The great lake continued to produce good fishing pretty much throughout this winter, and activity will likely start to ramp up even further as we head into spring.
Trolling with 10 colours out, and harling with two to three colours in thirty to forty feet seems to be the most productive way of fishing still. Stay on the move, change depths and lures regularly is the key to success this time of the year.
Jigging, as always, remains popular but it tends to be harder work at this time of the year. Once again staying on the move and varying depth is key.
As predicted the rains finally came halfway through August and the rivers fired big time.
All of the local rivers responded to the fresh and the fishing was insane for a good two or three days with big numbers of big river bars full of fight providing anglers with amazing sport. The rivers are back to low and clear with the Tongariro running at 24 cumecs as I write this.
We do have a bit of rain on the horizon next week. I’m fairly certain that we still have some major runs still to come through September.
The anglers that have been most successful in these low water conditions are those that have radically adapted their winter approach and done away with the big shuttlecock indicators and gone smaller. Smaller eggs and slushies in the early mornings but once the sun is up and the shadows disappear a complete change of rig is required with lighter and longer leaders, natural caddis and mayfly nymphs in size #14 and #16.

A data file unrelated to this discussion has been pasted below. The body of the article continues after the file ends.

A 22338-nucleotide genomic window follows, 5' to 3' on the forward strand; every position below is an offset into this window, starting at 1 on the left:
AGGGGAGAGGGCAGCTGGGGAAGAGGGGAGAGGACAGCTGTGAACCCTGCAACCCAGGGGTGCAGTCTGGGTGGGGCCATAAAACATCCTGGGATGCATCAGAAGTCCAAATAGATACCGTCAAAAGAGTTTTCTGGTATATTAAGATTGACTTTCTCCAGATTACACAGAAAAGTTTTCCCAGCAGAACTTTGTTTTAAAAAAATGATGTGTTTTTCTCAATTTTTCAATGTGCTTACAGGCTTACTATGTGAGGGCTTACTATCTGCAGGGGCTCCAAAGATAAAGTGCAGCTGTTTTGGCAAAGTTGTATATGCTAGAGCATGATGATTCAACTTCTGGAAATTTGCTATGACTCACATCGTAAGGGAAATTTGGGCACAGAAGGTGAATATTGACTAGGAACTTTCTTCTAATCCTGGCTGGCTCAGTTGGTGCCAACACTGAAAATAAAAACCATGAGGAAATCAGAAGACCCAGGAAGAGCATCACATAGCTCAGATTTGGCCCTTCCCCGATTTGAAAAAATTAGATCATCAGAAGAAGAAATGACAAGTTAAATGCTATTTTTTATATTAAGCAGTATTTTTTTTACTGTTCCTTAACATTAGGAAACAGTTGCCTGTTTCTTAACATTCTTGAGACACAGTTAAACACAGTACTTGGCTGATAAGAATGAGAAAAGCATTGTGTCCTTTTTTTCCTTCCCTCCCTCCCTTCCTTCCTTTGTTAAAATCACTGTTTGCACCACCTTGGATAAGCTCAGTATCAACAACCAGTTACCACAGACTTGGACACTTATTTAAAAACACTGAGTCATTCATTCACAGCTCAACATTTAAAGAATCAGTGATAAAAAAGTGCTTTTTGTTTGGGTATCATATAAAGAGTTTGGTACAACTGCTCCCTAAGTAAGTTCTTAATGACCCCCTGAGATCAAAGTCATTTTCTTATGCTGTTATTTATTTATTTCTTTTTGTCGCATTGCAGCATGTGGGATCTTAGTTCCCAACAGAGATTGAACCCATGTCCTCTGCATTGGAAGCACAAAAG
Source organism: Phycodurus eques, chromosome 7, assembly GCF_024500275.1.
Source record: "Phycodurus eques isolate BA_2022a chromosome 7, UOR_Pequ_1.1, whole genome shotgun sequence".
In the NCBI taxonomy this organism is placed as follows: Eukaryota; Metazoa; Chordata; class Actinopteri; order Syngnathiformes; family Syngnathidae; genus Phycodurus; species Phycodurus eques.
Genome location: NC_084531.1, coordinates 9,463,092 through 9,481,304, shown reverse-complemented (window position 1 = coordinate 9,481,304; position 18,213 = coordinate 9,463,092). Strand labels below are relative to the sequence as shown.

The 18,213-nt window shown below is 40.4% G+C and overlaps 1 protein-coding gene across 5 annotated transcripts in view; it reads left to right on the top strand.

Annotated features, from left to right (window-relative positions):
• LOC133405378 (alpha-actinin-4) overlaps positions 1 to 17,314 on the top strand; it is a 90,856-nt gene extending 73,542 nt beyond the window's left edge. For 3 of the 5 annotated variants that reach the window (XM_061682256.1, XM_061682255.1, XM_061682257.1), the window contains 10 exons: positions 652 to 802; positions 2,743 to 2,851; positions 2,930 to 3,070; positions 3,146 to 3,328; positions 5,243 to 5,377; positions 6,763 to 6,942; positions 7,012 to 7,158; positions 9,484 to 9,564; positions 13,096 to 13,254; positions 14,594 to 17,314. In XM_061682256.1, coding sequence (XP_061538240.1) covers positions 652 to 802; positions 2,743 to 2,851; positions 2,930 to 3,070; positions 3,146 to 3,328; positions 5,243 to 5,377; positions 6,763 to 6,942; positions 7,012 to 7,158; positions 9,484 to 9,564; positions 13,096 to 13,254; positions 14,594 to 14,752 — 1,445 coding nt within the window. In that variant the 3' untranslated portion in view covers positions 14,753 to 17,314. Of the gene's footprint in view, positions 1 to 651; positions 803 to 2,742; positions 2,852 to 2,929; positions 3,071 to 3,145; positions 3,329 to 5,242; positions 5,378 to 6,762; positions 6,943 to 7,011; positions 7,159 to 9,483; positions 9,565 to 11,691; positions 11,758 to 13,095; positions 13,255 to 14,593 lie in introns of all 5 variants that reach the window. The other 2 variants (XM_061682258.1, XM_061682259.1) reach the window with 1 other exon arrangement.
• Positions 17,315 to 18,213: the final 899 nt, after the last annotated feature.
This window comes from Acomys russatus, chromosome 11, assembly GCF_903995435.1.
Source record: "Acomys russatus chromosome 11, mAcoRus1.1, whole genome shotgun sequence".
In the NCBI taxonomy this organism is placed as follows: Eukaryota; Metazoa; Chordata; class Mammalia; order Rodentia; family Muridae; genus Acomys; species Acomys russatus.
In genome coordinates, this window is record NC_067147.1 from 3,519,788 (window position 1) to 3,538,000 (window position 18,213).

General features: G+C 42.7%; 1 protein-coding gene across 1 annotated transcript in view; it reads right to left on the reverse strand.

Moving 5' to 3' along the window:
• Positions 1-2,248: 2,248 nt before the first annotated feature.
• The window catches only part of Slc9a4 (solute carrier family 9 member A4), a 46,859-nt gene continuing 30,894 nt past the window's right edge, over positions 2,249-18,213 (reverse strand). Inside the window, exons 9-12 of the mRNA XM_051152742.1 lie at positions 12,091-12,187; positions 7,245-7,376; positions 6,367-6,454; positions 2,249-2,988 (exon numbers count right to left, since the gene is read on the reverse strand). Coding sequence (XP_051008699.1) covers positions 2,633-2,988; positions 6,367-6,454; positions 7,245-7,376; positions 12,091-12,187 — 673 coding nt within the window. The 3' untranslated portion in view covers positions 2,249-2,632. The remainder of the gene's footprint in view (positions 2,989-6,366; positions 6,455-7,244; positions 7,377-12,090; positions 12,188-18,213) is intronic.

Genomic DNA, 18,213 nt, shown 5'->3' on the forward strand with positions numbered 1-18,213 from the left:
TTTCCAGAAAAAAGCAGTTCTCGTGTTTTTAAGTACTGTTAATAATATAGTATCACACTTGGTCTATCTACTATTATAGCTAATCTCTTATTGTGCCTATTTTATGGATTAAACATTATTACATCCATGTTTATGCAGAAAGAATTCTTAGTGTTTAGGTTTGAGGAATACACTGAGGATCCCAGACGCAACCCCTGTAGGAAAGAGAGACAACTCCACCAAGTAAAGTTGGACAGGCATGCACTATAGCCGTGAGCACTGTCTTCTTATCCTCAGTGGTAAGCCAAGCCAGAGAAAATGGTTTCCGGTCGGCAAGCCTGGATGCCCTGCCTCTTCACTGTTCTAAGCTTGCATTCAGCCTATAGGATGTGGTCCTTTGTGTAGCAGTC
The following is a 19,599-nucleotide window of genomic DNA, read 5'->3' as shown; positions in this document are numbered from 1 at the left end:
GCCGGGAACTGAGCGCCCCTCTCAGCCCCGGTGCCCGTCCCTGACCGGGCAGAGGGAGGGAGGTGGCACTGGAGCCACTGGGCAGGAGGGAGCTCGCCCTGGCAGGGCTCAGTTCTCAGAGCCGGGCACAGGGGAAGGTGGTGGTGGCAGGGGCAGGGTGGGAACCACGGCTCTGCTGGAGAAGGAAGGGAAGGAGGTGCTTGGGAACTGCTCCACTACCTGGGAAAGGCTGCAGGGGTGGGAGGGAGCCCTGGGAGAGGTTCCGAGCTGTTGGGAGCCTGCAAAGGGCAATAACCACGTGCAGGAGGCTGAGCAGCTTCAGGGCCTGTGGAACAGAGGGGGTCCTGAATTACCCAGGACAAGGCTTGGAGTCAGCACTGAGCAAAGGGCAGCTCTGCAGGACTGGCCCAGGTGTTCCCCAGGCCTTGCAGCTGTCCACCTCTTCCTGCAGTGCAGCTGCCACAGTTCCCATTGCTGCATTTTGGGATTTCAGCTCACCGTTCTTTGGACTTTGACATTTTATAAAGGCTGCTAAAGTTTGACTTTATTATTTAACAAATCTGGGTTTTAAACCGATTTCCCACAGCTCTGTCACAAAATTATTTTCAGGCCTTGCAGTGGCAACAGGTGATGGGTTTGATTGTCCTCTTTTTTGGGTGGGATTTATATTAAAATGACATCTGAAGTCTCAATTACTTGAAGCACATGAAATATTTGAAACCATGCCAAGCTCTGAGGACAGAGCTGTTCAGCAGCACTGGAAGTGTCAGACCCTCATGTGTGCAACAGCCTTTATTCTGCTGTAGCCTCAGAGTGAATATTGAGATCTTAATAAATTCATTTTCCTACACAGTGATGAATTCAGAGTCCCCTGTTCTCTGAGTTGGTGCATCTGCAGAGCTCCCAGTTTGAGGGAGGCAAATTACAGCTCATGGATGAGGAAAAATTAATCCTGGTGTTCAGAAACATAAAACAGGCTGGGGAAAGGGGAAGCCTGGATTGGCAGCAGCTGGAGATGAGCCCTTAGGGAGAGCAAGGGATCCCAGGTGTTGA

Even a dry fly dropper in the shallower riffles has been more effective the targeting the big deep pools.
As the days are drawing out now and we get more warmer sunny afternoons more birds can be seen working the water with small caddis emerging on most rivers with as mattering of mayfly activity. I have seen a few fish rising already to mayfly emergers on the Tongariro and Tauranga Taupo rivers. I also witnessed a small hatch of huge colabriscus mayflies hatching and getting eaten on the Waitahanui this week on a warm windless afternoon.
The river mouths have been as patchy as ever. You really need to be Johnny on the spot tobe consistent on the mouths. The lower lake levels have made most of the river mouths more accessible now. The huge Blue moon this week has pretty much killed any hope of night fishing this week but with that gone in a few days and low pressure and rain coming it could all be on very soon.
The Fish and Game license is now available with some new back country rules to try andprotect our much valued high country rivers from being overfished. Make sure you read these amendments if your favourite river is on the list.
Lake Otamangakau opens today as I write this. Personally I would have preferred the extra month to have occurred in June rather then September but time will tell.
Tight lines to all and remember to call into the shop and say hello to Karsten and myself and get the latest up to date oil on the district.